FitnessBlender uses a simple white font so the words stand out against the blue-green background. The headline is bolded so it catches users’ attention. The subhead is the same color and font (but unbolded) and elaborates on the promise made in the headline. Finally, the CTA button has white text, but the button itself is black so the words stand out even more. There’s nothing fancy about the text itself, but the accessible font conveys the message beautifully and makes the CTA hard to miss.
Pictures and graphics are the first thing users will be drawn to on your landing page. Our brains process images 60,000 times faster than words. If users will absorb more information faster from one picture than all your text, that picture should be excellent!
Let your images take up space on your landing page. They should be high quality and reflect who you are or what you’re selling (the same goes for graphics). A cosplayer on Instagram wouldn’t want a photo of themself in a business suit on their landing page. Instead, one or two of their best cosplays would do a much better job at capturing users’ attention. Those images also multitask by immediately showing users’ the cosplayer’s skill and content.
If you’re selling something, your images should connect to your product. If you’re offering a service, your images should demonstrate how that service is relevant to the people visiting your landing page. For example, a creator sharing gardening hacks on TikTok could have a landing page with cute graphics of unruly gardens along with a headline that offers help fixing this problem. This allows the creator to demonstrate their relevance while enticing users to keep reading and follow their CTA (more on this later).
Keep your images high quality so you make the best possible impression on users. This is probably the one area FitnessBlender could improve on. The pictures of the different trainers are noticeably different in quality. Still, they provide transparency for users and demonstrate that they value diversity because they themselves are diverse. Even though the quality isn’t the best, the images still do a good job of emphasizing how accessible FitnessBlender is for everyone.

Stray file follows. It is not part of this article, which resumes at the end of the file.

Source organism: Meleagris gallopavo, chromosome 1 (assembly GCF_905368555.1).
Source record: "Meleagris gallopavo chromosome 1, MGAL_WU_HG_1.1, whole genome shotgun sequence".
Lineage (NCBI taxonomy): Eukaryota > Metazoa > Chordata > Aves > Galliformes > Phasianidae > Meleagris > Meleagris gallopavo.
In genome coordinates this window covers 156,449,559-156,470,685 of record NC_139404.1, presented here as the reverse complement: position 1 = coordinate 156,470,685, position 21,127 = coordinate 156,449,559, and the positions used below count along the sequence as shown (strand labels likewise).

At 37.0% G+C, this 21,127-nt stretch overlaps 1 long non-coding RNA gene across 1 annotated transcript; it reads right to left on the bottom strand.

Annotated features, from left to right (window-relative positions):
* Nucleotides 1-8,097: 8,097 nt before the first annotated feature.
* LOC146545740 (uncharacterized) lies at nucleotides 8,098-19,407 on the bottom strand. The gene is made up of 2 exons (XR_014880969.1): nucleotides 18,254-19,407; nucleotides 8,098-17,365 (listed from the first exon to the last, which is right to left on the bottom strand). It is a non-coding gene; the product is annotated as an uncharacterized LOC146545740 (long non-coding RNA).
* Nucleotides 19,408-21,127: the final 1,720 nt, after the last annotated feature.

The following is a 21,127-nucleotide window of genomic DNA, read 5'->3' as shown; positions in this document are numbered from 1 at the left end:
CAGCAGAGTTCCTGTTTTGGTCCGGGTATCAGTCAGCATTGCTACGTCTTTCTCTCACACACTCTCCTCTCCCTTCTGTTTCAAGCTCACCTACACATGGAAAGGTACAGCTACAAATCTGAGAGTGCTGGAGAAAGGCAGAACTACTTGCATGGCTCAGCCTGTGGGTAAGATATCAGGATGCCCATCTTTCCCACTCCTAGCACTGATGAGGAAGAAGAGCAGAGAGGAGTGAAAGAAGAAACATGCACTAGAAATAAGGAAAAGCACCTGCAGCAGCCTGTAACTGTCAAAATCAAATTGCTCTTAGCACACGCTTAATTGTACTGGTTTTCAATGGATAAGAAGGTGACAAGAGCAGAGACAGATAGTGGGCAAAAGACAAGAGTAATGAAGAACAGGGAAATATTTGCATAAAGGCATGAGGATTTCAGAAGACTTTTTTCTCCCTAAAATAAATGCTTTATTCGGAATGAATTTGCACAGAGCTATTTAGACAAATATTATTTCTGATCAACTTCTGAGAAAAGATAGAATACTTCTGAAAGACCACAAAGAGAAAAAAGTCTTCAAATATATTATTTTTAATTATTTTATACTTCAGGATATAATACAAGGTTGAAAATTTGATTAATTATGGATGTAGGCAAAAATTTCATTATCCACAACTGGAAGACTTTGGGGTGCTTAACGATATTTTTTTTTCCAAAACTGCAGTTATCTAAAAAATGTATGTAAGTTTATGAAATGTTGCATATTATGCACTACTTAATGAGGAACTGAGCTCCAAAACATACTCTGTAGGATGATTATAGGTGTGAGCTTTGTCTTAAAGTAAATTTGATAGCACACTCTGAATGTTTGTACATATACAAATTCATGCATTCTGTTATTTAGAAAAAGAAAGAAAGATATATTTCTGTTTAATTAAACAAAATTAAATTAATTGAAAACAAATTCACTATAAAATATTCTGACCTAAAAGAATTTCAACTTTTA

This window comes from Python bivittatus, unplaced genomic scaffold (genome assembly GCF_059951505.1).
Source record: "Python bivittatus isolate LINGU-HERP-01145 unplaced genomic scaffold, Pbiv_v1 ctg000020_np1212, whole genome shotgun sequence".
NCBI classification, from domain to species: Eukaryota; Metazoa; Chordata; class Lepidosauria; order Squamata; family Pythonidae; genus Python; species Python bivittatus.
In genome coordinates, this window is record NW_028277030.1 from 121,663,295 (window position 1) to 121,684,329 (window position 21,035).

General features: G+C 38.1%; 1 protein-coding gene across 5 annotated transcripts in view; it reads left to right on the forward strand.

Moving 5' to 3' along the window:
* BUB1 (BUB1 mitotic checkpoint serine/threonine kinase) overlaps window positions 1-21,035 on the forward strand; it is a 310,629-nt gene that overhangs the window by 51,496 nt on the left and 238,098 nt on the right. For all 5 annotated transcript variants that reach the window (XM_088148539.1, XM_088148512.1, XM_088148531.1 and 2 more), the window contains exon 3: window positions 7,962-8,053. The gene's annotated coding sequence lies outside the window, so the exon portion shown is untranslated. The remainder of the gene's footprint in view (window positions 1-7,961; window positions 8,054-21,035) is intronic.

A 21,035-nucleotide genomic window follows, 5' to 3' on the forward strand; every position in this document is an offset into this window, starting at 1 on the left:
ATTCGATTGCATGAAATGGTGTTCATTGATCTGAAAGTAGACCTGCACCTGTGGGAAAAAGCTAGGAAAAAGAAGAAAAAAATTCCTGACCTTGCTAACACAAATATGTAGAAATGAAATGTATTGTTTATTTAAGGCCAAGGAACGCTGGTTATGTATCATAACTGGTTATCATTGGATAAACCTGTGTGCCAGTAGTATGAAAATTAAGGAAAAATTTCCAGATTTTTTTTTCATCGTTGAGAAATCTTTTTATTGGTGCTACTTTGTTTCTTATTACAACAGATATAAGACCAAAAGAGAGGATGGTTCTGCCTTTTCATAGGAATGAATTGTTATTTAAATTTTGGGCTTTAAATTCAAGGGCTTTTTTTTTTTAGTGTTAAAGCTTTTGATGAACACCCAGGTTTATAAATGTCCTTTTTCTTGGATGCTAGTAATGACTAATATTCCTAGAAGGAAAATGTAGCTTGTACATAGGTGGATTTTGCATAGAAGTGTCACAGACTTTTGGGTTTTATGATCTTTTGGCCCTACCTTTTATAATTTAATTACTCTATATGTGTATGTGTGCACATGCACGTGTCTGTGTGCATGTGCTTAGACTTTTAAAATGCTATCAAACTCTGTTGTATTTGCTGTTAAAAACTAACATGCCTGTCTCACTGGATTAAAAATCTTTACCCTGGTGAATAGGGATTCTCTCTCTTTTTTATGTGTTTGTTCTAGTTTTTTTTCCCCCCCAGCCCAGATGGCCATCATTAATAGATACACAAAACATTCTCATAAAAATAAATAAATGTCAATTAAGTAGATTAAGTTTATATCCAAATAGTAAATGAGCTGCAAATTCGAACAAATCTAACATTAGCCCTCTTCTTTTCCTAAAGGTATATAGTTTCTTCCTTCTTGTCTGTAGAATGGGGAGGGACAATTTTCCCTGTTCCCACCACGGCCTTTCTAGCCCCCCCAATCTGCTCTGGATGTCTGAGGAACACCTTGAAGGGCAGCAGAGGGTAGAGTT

Don’t let anyone click away from your landing page because they don’t know what to do or where to go next. Even if users are interested in you and your content/products, if you don’t direct them to a clear next step, they’re less likely to stick around.
A good way to emphasize your CTA is to have clear, powerful, and engaging headlines and subheadlines. While these aren’t your actual CTA, they’re important for getting your audience interested so they’re more likely to follow the CTA itself.
Let’s look at a few tips for good headlines. They should:
Headlines make it clear who you are and what you’re offering, whether that’s content, products, or something else. If you want to advertise yourself or your brand on your landing page, consider a headline that summarizes your brand rather than specific content, a product, or an event.
And what about subheads? If a headline’s the hook that gets users intrigued, a subhead is a reel that draws them in and pushes them to convert. Both elements are critical in guiding your user towards that CTA. Subheads should elaborate more on your headline so users know what you’re offering and what problems you can solve with your content or products.